Raoul Wallenberg: The Man Who Stopped Death
In the final months of World War II, a young Swedish architect was secretly sent to Budapest by the War Refugee Board of the U.S. Government. He was crazy enough to think he could face down Adolph Eichmann and save the last remaining Jewish population in Europe. With wits, cunning, and the help of the neutral legations, wives of Arrow Cross officers, paid help inside the SS--and mostly, from the newly emboldened Jews themselves--he did what governments and armies claimed was impossible. He faced down the SS--and saved more than 100,000 lives.
How I Became Involved
Many moons ago, I was Features Editor for Scholastic Voice Magazine. Part of my job entailed condensing movie and television scripts for students to read in class. My desk was routinely covered with submissions from the major networks and studios.
Then one day the script for a mini-series about Raoul Wallenberg came in. Mini-series scripts are huge, of course, and seldom do-able during classtime, but I looked at it anyway. It seemed to be about a young man--an architect and a Gentile--who lived safely in faraway Sweden, yet who decided the Nazis simply should not be allowed to exterminate a race of people. His convictions were so strong that he was willing to put himself in harm's way and travel to Budapest--funded by the Swedes, and secretly, the U.S. War Refugee Board--to stop it.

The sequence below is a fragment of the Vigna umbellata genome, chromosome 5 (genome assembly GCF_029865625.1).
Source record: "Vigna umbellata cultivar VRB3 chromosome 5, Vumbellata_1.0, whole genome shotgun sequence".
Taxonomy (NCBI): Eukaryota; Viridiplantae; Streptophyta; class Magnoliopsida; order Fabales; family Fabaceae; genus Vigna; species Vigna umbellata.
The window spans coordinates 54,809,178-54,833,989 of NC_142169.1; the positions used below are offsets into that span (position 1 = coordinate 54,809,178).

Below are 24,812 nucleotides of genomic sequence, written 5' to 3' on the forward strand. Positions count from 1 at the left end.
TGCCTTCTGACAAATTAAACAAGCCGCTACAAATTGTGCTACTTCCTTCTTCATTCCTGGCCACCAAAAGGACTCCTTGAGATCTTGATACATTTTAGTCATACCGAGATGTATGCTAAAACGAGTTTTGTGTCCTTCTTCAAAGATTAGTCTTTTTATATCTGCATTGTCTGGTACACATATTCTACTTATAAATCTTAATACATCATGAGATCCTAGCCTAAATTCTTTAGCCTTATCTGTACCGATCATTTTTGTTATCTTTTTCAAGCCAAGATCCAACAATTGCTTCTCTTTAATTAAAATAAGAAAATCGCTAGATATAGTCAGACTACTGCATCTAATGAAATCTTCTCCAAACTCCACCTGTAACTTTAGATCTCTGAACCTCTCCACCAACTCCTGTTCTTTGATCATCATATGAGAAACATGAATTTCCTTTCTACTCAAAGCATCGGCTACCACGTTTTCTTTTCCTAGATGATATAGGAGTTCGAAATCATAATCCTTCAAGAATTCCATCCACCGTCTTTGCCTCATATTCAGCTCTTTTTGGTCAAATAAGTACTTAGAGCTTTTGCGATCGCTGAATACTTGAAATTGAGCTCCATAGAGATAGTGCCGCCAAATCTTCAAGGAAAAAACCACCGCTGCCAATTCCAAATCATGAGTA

Neither I, of Swedish descent, nor my editor, who was Jewish, had ever heard of this man. But we started digging.
Usually, when we decided to run a script, the studio or network would give us contact information to get further background for support articles. In this case, they gave me phone numbers of people who had worked with Wallenberg in Budapest. Usually, too, I would discover that the writers of the script had used a little dramatic licence to make an okay story into a good story. But in this case, the more research I did, the more I realized that the mini-series had hardly scratched the surface! Wallenberg's true story was much more dramatic than could be told in 4 hours of t.v.
We ended up doing two issues on Wallenberg. They made such an impact that they were subsequently purchased by Congressman Tom Lantos for distribution to every member of the U.S. House and Senate.
"We must tell the children."
One thing that intrigued me was that as I spoke to those Holocaust survivors and diplomats who had worked with Wallenberg, they each said the same thing: "We must tell the children."
Why was that? First, of course, to honor those who had died. But secondly, because a profound example had been set. You can fight evil. You can fight evil--and win. It has happened. And here is the story.
So when the Raoul Wallenberg Committee of the U.S. told me that what they needed was a biography of Wallenberg suitable for young people, I jumped at the opportunity. I knew if there was ever a biography that could read like an adventure novel, this was it.
And it was a story that needed to be told. Along the way, I made some friends who changed my life forever--Tom Veres, who, as a young man went with Wallenberg on many missions as his photographer; Elisabeth Kemeny-Fuchs, the young bride who stood up to her husband and forced the Arrow Cross to honor Schutzpasses; and the Kassers, who were with the Red Cross and became close allies of Raoul's.
It is a story that is more important now than ever.